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How to Implement
A plan for implementation, including timelines and resources required,

should be created. A plan for faculty development is made to assure consistent implementation. A. Management of curriculum implementation

Clear responsibility of certain bodies, comities and individuals should be one of key elements in the process of curriculum implementation. Role of the students in process of curriculum management should be clearly defined. The committee for coordination among courses in order to synchronize objectives of courses and overall curriculum should be established. Clear feedback on customer requests should be defined. B. Teaching environment Very important aspect of successful implementation of curriculum is teaching environment and fact whether the atmosphere inside the institution is encouraging for the people with ideas, initiatives and cooperation among students. It is desirable to establish a sort of “department of curriculum development”. The role of this department should be strengthening and expanding of faculty and curriculum development programs at the medical school and its clinical affiliates, with the purpose of enriching and advancing the school's educational mission. It should play a key role in the educational activities of the medical school, it works in collaboration with faculty to design, implement, and assess new courses, innovative teaching methods, and distance learning and educational technology initiatives. This department should provide programs in numerous aspects of classroom and clinical teaching, so that faculty can expand their knowledge base in education and enhance their teaching skills; develops workshops and seminars upon faculty request; assists individual faculty who would like to improve their teaching; and provides faculty with consultation on and assistance with projects in medical education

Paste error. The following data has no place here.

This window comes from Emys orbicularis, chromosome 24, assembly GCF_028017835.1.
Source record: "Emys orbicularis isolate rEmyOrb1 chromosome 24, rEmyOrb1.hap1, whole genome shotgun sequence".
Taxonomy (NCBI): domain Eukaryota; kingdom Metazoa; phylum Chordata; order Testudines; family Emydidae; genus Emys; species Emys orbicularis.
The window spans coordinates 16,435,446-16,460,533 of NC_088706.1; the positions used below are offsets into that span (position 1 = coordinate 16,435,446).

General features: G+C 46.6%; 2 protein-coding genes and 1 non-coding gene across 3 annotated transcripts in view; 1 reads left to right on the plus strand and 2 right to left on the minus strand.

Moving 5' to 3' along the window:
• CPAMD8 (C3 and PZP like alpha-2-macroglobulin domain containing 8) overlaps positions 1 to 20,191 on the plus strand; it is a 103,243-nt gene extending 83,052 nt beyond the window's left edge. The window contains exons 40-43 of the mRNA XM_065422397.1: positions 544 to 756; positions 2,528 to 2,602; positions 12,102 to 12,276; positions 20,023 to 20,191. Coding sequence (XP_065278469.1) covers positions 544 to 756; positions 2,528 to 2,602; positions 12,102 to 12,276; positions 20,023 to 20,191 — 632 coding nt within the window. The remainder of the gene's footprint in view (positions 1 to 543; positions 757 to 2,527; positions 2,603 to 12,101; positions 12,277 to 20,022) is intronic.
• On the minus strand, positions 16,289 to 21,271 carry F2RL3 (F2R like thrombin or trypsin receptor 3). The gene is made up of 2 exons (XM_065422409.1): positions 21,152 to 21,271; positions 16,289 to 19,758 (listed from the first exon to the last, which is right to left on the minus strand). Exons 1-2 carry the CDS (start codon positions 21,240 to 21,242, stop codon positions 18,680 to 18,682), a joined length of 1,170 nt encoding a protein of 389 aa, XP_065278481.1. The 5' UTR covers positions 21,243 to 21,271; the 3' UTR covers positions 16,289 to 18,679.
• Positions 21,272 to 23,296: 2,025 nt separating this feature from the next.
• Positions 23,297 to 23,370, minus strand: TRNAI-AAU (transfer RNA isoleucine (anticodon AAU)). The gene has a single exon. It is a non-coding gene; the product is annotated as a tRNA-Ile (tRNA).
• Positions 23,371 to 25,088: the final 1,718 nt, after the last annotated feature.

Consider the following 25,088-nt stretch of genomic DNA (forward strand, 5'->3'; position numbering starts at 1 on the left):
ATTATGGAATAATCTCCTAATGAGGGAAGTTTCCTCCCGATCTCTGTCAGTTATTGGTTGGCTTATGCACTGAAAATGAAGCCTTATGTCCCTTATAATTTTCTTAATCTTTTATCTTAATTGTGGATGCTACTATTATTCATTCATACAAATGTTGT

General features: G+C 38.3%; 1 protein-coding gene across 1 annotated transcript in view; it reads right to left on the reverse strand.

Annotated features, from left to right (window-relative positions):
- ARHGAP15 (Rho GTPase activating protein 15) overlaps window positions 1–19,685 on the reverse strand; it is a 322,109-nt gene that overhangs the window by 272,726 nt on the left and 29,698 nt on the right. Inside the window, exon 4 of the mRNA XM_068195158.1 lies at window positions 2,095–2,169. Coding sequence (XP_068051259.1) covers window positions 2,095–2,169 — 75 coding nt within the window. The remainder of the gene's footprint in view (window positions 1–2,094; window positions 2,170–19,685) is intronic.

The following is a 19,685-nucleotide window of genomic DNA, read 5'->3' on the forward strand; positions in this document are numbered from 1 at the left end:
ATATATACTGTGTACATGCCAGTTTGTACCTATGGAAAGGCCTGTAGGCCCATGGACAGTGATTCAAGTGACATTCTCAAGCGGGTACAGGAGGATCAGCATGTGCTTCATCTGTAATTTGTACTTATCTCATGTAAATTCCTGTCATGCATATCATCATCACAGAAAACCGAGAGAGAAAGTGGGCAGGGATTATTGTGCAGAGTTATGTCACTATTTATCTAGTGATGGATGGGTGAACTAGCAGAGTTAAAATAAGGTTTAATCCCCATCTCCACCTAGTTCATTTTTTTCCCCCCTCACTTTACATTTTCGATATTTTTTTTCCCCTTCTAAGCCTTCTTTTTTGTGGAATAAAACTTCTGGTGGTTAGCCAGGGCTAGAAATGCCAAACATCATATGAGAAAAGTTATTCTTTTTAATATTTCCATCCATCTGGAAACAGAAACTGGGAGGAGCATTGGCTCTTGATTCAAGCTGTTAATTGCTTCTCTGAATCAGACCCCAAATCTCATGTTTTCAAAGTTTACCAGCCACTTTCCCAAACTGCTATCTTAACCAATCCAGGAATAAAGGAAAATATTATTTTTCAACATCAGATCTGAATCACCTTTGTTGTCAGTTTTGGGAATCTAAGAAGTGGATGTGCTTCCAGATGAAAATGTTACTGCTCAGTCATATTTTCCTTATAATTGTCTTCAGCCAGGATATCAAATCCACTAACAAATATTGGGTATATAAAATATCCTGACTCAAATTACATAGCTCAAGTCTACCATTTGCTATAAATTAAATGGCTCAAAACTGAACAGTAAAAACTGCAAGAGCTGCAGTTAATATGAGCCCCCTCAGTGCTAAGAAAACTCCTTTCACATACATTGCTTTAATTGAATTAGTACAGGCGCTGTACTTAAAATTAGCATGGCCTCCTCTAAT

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9. Conclussion and suggestion
Evaluation of curriculum presents the final stage inside cyclic process of improvement and development of curriculum. Without evaluation procedure it would be hard to imagine monitoring of institution progress toward desired needs. This process is necessary to provide the evidences that institution made a step in the right direction, as well as useful information to stakeholders. It helps in the process of identification of problems inside curriculum and institution, solving of problems and redesigning of certain aspects of curriculum. Evaluation can be performed as short-term and long-term evaluation. Short-term evaluation has a role of “friendly” criticism, while the long term evaluation is a crucial one, with much deeper impact. Department for quality assurance is usually in charge for conducting of such procedures and it is up to them to decide about many aspects of this process. Evaluation of curriculum can be made through evaluation of many different aspects as:

Psychological and interpersonal skill

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Institutional issues Student passing rates Making of clinical mistakes Clinical problem solving Educational cost per student Cost efficiency of graduates as practitioners

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Continuing learning Professional satisfaction Practice behavior Educational achievement and cognitive development

It is very important to carefully define the appropriate time for evaluation for each of these areas as well as the methods for its measuring. Evaluation will only have full meaning if it is followed by action in order to improve areas which are estimated as weak points of curriculum. This action is obligatory for relevant bodies and management structures and should be described precisely inside document policy agreement.